Livelihood support elevates Asmita’s economic and social status


Kathmandu, 14 August 2018 - Asmita Nyasur, who belongs to Tamang community, one of the indigenous peoples of Nepal, lives in Bagmati Rural Municipality-3 Shreedanda, Lalitpur. The indigenous peoples commonly known as Aadivasi Janjati in Nepali means a tribe or community having their own mother language and traditional rites and customs, distinct cultural identity, social structure, and written or unwritten history.

The indigenous peoples, in the context of Nepal, are considered as one of the marginalized communities in terms of their overall development. There are 125 castes in Nepal and as per the National Foundation for Development of Indigenous Nationalities Act, 2001, there are 59 indigenous nationalities in Nepal. The indigenous peoples make up for 35.81 percent of the country’s total population, approximately 8.5 million out of 26 million Nepalis.   

The Lutheran World Federation (LWF) Nepal priorities the most marginalized and vulnerable groups as its rights holders. In its humanitarian and development interventions, LWF Nepal focuses most on the communities like Dalits, indigenous peoples, people with disability, women-headed households and children.

Dr Prabin Manandhar, Country Director of LWF Nepal, says, “Indigenous peoples constitute the largest percentage of the Nepalese population. We accord high priority to the most marginalized and vulnerable people while implementing programs and responding to emergencies and indigenous peoples are one among them. Out of our rights holders 32% are indigenous peoples and female outnumber male.”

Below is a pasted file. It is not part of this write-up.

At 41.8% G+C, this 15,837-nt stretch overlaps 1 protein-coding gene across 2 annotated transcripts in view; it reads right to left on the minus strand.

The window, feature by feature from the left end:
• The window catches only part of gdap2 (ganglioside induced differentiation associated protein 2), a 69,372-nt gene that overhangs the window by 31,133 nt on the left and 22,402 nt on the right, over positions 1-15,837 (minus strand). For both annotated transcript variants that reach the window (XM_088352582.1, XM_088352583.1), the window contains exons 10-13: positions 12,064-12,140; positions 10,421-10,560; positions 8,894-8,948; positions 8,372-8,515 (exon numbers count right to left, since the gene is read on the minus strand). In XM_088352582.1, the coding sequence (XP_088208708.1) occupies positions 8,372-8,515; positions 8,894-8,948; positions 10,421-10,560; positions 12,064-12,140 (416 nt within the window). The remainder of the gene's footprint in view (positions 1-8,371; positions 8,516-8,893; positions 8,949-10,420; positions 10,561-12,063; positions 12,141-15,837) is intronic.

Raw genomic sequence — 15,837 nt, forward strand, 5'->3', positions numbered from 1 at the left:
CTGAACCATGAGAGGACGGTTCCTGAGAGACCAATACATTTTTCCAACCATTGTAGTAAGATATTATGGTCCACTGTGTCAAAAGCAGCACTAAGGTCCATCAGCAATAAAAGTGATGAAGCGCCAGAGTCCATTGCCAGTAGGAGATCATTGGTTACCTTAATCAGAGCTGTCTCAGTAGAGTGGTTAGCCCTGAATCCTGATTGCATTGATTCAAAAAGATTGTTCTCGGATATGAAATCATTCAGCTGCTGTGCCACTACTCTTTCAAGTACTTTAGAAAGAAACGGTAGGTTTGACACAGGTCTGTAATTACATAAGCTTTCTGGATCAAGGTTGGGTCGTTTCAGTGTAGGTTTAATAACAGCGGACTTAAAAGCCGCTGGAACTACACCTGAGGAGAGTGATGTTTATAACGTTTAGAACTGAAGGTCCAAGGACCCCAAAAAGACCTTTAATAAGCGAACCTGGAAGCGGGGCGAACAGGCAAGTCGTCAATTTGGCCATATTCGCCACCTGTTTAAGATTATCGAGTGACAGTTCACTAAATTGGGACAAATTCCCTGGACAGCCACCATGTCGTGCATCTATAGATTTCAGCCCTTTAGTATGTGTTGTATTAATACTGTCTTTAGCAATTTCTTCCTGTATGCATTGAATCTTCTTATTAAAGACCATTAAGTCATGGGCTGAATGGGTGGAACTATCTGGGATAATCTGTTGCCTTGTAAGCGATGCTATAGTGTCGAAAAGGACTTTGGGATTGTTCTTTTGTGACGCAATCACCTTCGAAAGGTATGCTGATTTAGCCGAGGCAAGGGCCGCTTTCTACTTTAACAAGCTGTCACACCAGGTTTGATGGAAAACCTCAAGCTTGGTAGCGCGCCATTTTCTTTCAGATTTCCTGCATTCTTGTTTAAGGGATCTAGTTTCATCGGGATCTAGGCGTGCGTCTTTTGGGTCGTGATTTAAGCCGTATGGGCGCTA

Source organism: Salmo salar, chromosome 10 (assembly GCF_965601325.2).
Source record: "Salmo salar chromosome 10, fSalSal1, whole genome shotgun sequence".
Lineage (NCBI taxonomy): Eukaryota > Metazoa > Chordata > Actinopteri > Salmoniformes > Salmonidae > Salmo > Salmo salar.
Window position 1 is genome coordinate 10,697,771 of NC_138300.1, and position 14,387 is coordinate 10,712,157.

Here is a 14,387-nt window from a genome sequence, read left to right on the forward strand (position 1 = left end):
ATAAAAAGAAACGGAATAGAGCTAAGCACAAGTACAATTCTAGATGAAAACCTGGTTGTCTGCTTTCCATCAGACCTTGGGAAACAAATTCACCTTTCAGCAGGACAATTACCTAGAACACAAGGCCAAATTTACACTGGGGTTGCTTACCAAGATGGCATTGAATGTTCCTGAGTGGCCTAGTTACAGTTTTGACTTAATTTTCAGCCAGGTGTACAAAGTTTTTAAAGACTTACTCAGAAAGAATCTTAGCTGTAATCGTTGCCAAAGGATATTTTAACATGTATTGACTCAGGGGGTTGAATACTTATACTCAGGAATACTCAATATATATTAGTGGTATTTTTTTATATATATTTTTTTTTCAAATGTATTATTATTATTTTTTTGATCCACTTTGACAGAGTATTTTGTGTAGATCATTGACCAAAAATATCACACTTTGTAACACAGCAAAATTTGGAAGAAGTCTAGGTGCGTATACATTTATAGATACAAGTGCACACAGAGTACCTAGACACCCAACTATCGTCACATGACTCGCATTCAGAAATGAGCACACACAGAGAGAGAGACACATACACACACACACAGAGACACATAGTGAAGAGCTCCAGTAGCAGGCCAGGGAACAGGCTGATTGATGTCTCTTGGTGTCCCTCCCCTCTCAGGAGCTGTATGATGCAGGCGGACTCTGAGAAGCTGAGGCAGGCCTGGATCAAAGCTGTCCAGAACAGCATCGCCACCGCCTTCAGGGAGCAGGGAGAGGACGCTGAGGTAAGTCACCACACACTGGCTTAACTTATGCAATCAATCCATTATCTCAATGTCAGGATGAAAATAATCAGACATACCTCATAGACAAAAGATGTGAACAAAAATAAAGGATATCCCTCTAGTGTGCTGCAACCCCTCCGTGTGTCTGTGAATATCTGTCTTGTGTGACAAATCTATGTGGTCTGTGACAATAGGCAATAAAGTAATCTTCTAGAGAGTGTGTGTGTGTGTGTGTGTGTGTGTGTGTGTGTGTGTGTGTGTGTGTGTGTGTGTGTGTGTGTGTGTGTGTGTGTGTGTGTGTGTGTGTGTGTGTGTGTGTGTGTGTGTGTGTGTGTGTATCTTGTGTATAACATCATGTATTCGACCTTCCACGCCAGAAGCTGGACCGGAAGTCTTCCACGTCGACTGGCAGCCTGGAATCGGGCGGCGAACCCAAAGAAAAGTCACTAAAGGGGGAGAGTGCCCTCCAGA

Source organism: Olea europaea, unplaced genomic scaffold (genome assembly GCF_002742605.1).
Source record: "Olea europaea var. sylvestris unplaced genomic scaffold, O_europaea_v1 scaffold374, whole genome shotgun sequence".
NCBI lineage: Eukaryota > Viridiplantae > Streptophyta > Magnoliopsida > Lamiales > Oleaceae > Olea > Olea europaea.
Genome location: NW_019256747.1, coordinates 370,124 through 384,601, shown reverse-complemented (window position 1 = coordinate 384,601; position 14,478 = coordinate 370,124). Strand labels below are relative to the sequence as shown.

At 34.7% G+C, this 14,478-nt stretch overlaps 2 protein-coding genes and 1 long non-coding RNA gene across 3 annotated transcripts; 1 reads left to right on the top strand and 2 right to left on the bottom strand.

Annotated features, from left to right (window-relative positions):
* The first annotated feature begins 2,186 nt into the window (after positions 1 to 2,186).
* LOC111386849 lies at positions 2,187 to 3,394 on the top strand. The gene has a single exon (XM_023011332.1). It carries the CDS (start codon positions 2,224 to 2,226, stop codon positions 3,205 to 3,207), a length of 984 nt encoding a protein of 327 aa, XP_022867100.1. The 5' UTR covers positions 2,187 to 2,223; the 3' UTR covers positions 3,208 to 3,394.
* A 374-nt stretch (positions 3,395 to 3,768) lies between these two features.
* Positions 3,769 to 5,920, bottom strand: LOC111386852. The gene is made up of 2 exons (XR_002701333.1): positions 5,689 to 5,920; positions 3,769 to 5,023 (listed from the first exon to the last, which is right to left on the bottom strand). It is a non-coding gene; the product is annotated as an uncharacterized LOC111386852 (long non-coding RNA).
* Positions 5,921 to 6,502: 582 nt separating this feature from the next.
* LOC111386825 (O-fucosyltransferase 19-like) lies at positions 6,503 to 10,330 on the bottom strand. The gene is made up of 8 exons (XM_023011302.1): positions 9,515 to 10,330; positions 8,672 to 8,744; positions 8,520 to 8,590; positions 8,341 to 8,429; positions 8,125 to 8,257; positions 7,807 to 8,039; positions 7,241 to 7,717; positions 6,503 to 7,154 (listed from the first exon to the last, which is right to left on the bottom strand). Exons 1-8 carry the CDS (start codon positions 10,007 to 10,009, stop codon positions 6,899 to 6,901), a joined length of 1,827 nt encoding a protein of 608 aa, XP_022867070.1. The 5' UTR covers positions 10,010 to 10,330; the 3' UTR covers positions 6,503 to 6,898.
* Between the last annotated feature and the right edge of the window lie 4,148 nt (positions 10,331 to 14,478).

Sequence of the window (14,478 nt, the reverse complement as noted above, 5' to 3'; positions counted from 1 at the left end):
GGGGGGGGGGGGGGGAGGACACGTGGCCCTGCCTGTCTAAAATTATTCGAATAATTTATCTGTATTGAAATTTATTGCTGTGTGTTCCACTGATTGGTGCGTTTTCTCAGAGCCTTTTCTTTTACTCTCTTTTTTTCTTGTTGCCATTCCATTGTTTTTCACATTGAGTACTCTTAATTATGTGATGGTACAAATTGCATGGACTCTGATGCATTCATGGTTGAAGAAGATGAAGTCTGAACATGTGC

Disaster creates, aggravates and perpetuates poverty. The 38-year-young Asmita who belongs to the indigenous community of Nepal is one of the poor people who was badly affected by the 2015 Nepal Earthquake. Subsistence farming is the main source of her livelihood. The already poor woman faced further trouble when the temblor destroyed her house, killed a buffalo and a few poultry.

She had a difficult time to maintain her 5-member family. The tremor not only destroyed the means of accommodation and livelihood, but also shook her confidence of rearing and educating her 3 daughters. The disaster also destroyed her food stock, thereby triggering food insecurity.

Integrated Community Development Organization (ICDO), an implementing partner of LWF Nepal, provided her Rs 12,000 as livelihood recovery support. She bought 4 goats adding Rs 6,000 herself. Within the span of two years, she has been able to increase the number of goats to 18.

The success in goat raising emboldened her. Then she purchased a buffalo at Rs 100,000. She had received Rs 50,000 in compensation of her buffalo killed in earthquake from a dairy and borrowed Rs 50,000 from Shree Satkanaya Mahila Jagriti Cooperative Limited, a women-led local cooperative at Bhattedanda of Lalitpur district.

Besides the monetary support, she got training in Sustainable Integrated Farming System, home garden management, goat raising, business education and plan including group management from LWF Nepal.